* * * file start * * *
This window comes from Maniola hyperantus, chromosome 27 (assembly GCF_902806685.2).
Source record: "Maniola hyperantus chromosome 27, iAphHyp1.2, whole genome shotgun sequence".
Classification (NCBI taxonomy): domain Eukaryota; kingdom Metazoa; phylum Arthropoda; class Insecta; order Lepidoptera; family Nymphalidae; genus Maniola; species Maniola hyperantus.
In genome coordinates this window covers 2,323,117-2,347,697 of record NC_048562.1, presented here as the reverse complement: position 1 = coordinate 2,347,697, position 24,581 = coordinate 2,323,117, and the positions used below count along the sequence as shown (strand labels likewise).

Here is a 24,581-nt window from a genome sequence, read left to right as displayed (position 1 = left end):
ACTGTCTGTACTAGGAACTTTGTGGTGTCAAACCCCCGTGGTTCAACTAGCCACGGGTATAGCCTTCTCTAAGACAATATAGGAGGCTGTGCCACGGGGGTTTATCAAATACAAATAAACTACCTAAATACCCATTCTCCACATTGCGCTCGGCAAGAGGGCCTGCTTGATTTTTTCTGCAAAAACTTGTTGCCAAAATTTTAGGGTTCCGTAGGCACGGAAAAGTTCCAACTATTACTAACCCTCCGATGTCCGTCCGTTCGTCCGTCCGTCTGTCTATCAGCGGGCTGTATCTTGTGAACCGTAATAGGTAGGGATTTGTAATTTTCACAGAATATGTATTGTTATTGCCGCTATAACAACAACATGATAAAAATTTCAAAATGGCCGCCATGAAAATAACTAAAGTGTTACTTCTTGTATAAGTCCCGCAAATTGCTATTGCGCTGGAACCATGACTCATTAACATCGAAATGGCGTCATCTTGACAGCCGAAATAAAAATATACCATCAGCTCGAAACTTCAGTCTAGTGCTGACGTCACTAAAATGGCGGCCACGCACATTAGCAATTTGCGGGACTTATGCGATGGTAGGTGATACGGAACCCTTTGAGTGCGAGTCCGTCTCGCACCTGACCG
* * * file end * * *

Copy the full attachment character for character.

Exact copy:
This window comes from Maniola hyperantus, chromosome 27 (assembly GCF_902806685.2).
Source record: "Maniola hyperantus chromosome 27, iAphHyp1.2, whole genome shotgun sequence".
Classification (NCBI taxonomy): domain Eukaryota; kingdom Metazoa; phylum Arthropoda; class Insecta; order Lepidoptera; family Nymphalidae; genus Maniola; species Maniola hyperantus.
In genome coordinates this window covers 2,323,117-2,347,697 of record NC_048562.1, presented here as the reverse complement: position 1 = coordinate 2,347,697, position 24,581 = coordinate 2,323,117, and the positions used below count along the sequence as shown (strand labels likewise).

Here is a 24,581-nt window from a genome sequence, read left to right as displayed (position 1 = left end):
ACTGTCTGTACTAGGAACTTTGTGGTGTCAAACCCCCGTGGTTCAACTAGCCACGGGTATAGCCTTCTCTAAGACAATATAGGAGGCTGTGCCACGGGGGTTTATCAAATACAAATAAACTACCTAAATACCCATTCTCCACATTGCGCTCGGCAAGAGGGCCTGCTTGATTTTTTCTGCAAAAACTTGTTGCCAAAATTTTAGGGTTCCGTAGGCACGGAAAAGTTCCAACTATTACTAACCCTCCGATGTCCGTCCGTTCGTCCGTCCGTCTGTCTATCAGCGGGCTGTATCTTGTGAACCGTAATAGGTAGGGATTTGTAATTTTCACAGAATATGTATTGTTATTGCCGCTATAACAACAACATGATAAAAATTTCAAAATGGCCGCCATGAAAATAACTAAAGTGTTACTTCTTGTATAAGTCCCGCAAATTGCTATTGCGCTGGAACCATGACTCATTAACATCGAAATGGCGTCATCTTGACAGCCGAAATAAAAATATACCATCAGCTCGAAACTTCAGTCTAGTGCTGACGTCACTAAAATGGCGGCCACGCACATTAGCAATTTGCGGGACTTATGCGATGGTAGGTGATACGGAACCCTTTGAGTGCGAGTCCGTCTCGCACCTGACCG